Introduction: “I’ll rest when I’m dead.” Have you ever heard that?
Ever said it yourself? Sometimes it feels that way to me. When I was
in law school, students seemed to study every day. I believed that I
should not work on Sabbath. It was a wonderful, guilt-free rest. God
blessed me for it and gave me better grades than my buddies who
studied every day. But, these days rest is more elusive. I still
refrain from secular work on Sabbath, but I teach this lesson and
sometimes preach. That seems to be as much work as anything I do
during the work week. Some pastors take off Monday, but I need to
work Monday. How do we balance work and rest? Let’s jump into our
study and see what God has to say on the subject!

  1. Rest Defined

    1. What do you consider to be most restful? When you think
      of rest what comes to mind? Read Matthew 11:28-30. What
      kind of rest is Jesus offering to us? Is this spiritual
      or physical or both?

      1. When I think about rest, I think about laying down.
        This text talks about resting in a “yoke,” – which
        is a device to pull a load. How can putting on a
        load-bearing device be considered “rest?” (It
        assumes that we already have a burden (“come … all
        you who are … burdened”). Jesus is offering to
        share the effort of pulling our burden.)

      2. How, exactly, do we add Jesus as a partner in
        carrying our burdens? (The text tells us to “learn”
        from Jesus how to be gentle and humble.)

        1. What has that (being gentle and humble) have to
          do with resting?

    2. For a few years now my wife and I have been in the
      process of moving to the town where I teach. We have not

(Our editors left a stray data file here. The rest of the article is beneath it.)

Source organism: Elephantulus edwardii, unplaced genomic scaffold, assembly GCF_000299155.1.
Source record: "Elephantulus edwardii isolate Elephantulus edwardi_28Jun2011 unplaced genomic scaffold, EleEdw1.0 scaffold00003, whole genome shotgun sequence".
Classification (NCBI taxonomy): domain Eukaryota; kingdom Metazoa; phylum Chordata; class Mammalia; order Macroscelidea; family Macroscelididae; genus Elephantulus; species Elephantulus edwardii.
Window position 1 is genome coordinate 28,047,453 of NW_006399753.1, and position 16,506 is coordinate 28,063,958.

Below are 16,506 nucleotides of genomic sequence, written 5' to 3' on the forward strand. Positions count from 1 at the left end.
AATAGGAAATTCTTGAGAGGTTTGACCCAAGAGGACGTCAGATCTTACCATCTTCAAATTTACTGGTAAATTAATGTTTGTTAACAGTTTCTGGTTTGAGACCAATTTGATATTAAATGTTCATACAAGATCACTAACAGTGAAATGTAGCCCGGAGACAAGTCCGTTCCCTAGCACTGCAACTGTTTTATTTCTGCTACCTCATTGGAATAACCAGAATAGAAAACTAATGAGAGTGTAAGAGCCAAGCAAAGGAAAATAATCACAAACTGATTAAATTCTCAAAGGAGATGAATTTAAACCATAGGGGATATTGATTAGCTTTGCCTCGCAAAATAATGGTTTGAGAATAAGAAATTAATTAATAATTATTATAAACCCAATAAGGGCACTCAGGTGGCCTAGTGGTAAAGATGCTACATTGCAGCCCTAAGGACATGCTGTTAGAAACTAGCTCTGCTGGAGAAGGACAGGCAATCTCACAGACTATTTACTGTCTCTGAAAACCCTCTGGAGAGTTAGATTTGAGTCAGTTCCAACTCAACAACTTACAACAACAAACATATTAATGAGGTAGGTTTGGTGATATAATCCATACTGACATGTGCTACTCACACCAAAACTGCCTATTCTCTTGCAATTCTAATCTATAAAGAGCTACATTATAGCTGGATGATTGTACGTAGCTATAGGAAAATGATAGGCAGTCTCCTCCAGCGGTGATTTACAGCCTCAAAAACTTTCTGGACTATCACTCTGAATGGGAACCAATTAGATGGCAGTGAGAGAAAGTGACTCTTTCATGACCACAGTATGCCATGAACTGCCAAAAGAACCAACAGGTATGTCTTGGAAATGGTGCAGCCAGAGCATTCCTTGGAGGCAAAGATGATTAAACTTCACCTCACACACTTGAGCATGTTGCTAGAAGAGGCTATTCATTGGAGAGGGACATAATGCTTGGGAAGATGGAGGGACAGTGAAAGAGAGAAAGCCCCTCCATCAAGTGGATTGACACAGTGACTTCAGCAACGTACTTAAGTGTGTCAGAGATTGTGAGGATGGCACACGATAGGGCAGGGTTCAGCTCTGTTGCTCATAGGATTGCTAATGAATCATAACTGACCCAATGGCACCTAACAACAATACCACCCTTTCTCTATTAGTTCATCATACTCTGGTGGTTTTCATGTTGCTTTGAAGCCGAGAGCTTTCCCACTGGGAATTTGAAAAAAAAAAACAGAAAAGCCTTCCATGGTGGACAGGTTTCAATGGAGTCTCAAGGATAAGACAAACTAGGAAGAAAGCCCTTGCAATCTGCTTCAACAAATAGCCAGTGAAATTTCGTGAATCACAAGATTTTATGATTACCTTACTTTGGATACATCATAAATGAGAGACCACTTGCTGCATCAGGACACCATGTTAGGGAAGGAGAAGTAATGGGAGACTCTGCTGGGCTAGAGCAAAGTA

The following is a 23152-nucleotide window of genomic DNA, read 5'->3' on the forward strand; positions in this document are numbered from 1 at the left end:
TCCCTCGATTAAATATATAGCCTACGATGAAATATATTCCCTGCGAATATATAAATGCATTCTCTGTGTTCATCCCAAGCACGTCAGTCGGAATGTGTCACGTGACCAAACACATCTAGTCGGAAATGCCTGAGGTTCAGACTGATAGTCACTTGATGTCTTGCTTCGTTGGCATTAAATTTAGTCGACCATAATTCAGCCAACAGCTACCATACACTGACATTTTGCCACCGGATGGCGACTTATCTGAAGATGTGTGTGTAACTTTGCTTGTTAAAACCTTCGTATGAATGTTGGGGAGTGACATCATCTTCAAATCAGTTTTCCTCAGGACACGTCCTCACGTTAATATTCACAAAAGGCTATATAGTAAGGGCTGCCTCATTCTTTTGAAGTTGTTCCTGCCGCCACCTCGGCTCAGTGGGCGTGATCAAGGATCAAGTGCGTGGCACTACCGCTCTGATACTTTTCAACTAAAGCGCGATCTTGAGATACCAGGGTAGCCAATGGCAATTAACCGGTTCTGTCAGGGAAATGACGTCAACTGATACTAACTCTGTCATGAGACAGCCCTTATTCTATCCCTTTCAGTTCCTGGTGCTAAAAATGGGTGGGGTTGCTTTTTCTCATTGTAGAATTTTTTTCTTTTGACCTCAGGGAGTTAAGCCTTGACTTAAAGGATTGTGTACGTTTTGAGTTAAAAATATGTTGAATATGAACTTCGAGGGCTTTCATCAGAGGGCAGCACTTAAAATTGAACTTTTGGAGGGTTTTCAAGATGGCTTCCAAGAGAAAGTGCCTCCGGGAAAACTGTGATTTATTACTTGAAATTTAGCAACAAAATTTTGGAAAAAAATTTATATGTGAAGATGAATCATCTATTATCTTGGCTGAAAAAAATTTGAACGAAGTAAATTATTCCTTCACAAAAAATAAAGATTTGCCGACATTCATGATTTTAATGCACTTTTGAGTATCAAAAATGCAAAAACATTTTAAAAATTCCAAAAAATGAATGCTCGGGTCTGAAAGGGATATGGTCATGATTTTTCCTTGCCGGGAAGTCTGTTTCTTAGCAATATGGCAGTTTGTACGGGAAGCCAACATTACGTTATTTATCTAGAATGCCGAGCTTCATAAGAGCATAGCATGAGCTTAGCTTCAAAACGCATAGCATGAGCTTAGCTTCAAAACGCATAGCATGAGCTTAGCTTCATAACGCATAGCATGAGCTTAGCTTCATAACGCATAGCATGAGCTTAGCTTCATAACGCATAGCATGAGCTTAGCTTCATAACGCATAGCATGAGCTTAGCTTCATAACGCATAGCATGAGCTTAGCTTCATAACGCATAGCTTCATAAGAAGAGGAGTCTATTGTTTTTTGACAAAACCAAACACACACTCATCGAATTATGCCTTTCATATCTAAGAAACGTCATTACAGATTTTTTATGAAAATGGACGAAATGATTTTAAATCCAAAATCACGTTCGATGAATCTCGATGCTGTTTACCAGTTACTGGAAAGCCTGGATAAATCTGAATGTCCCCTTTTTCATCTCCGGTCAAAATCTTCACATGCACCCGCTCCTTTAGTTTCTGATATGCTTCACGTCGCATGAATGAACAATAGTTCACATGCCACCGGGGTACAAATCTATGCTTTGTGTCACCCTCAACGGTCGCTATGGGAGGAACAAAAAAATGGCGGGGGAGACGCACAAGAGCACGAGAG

sold our old home and we have not purchased a new home in
      the new town. My wife and I have our eyes on a very
      impressive home that is for sale. When I consider the
      cost, I think “Not much rest there!”

      1. Why would you or I buy an impressive home? (It has
        to do with not being humble.)

        1. Can you see, now, why rest is linked to
          humility? (As long as we are pushing to impress
          those around us with our things, rest is not

    3. I started out asking you whether Jesus is offering
      spiritual or physical rest. Has your opinion changed
      after further consideration of this text? (The two are
      linked. If our heart is right (we are humble) then
      physical rest is easier.)

  2. Rest Essentials

    1. Read Matthew 4:23-25. Imagine Jesus’ life. Was His life
      like that of a movie star? (Yes, crowds followed Him.)

      1. How would you feel if you had Jesus’ job? (Imagine
        what a great thing it would be to heal severe pain,
        paralysis and demon-possession. I’m sure the people
        healed were ecstatic and grateful. It was a great

    2. Read Matthew 5:1. Has Jesus turned His back on those with
      severe pain, paralysis and demon-possession? (Yes. He saw
      the crowd coming and He headed for the mountains to

      1. Was it a sin to refuse to heal these needy people?
        (Jesus lived a perfect life.)

      2. Is your job as important and compelling as Jesus’
        job? (No.)

        1. What does this teach us about our jobs and
          rest? (We think that we are indispensable. We
          think that others cannot get along without us.
          We think that we cannot rest. Jesus shows us by
          this example that sometimes we just need to sit
          down and rest – even if there are compelling
          reasons not to rest.)

          1. Is the attitude that we are indispensable
            linked to the humility question we just

    3. Read Genesis 2:2-3. John chapter 1 reveals that Jesus was
      the Creator. Even before Jesus took on human nature, He
      rested. Do you think that the God who could speak the
      universe into existence needed to rest? (I doubt it very